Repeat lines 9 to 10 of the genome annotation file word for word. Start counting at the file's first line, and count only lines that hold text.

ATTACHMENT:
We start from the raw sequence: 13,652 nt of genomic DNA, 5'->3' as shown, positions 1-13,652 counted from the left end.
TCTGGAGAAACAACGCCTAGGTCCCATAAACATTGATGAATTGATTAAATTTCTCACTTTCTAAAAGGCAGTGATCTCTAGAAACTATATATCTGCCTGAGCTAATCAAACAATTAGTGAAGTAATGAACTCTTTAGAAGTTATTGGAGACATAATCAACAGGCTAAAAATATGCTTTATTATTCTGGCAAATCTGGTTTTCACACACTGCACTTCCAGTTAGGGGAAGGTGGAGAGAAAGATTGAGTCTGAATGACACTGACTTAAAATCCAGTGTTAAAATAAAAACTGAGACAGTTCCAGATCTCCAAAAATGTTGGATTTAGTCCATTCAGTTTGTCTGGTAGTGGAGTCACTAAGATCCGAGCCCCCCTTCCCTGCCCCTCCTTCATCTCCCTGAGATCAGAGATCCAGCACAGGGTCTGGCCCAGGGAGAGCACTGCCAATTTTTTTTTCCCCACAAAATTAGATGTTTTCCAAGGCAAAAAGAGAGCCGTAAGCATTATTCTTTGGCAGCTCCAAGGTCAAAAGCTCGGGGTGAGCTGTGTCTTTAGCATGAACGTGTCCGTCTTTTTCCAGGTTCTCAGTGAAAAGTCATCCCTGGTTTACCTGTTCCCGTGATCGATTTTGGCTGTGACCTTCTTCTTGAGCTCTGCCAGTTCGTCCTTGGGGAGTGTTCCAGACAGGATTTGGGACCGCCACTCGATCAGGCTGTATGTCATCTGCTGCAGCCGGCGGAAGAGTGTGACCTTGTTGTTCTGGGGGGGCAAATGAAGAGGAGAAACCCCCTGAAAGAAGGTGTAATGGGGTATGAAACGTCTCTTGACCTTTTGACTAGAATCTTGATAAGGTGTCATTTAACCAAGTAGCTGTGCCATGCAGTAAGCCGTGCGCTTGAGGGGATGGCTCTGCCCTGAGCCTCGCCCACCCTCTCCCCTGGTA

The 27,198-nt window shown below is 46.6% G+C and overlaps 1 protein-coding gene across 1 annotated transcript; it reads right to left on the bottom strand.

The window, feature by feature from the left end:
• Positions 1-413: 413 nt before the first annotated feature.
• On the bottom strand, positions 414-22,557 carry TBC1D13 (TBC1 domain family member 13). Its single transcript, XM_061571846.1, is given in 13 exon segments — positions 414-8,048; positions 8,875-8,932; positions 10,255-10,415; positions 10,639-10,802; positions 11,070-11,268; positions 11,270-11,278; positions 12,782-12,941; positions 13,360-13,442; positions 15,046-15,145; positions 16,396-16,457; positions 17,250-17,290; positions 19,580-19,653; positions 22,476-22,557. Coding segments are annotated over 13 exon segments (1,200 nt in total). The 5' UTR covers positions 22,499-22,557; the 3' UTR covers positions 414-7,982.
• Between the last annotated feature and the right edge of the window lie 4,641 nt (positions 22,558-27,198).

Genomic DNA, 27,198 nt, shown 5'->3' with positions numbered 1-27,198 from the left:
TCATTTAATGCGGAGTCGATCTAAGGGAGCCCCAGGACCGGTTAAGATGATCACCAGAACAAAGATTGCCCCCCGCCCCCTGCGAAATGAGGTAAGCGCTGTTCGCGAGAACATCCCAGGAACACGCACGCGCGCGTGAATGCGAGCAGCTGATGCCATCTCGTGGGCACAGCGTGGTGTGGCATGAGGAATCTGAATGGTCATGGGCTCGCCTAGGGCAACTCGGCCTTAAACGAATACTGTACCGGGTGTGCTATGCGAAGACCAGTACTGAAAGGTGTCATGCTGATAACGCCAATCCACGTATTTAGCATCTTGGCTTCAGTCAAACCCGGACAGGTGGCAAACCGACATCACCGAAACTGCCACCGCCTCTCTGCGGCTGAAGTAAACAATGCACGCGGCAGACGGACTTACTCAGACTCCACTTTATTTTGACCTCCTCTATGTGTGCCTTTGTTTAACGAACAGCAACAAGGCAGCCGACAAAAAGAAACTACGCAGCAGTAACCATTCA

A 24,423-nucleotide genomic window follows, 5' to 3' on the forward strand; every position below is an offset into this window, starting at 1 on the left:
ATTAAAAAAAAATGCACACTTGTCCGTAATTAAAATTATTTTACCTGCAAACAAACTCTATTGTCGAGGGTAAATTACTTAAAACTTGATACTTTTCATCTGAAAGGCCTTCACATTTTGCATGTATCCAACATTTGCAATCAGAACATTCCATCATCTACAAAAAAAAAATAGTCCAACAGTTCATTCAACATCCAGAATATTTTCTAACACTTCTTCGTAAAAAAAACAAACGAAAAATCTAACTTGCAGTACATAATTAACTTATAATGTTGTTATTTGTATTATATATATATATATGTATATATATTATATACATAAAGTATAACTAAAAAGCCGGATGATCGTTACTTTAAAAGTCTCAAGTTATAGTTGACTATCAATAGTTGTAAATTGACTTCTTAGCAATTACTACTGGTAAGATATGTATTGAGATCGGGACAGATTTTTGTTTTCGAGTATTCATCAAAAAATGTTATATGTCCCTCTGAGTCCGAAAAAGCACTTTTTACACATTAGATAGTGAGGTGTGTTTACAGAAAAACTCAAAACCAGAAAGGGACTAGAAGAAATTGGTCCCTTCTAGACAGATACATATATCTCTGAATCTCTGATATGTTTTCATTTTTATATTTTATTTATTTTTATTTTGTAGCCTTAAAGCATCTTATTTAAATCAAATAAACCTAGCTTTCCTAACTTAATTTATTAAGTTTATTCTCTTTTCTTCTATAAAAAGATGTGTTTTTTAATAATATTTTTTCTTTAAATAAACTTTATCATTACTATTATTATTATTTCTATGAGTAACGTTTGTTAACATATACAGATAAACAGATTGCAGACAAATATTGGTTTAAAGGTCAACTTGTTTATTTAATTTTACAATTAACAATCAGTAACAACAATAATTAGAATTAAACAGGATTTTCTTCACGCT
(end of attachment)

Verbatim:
TCATTTAATGCGGAGTCGATCTAAGGGAGCCCCAGGACCGGTTAAGATGATCACCAGAACAAAGATTGCCCCCCGCCCCCTGCGAAATGAGGTAAGCGCTGTTCGCGAGAACATCCCAGGAACACGCACGCGCGCGTGAATGCGAGCAGCTGATGCCATCTCGTGGGCACAGCGTGGTGTGGCATGAGGAATCTGAATGGTCATGGGCTCGCCTAGGGCAACTCGGCCTTAAACGAATACTGTACCGGGTGTGCTATGCGAAGACCAGTACTGAAAGGTGTCATGCTGATAACGCCAATCCACGTATTTAGCATCTTGGCTTCAGTCAAACCCGGACAGGTGGCAAACCGACATCACCGAAACTGCCACCGCCTCTCTGCGGCTGAAGTAAACAATGCACGCGGCAGACGGACTTACTCAGACTCCACTTTATTTTGACCTCCTCTATGTGTGCCTTTGTTTAACGAACAGCAACAAGGCAGCCGACAAAAAGAAACTACGCAGCAGTAACCATTCA

A 24,423-nucleotide genomic window follows, 5' to 3' on the forward strand; every position below is an offset into this window, starting at 1 on the left: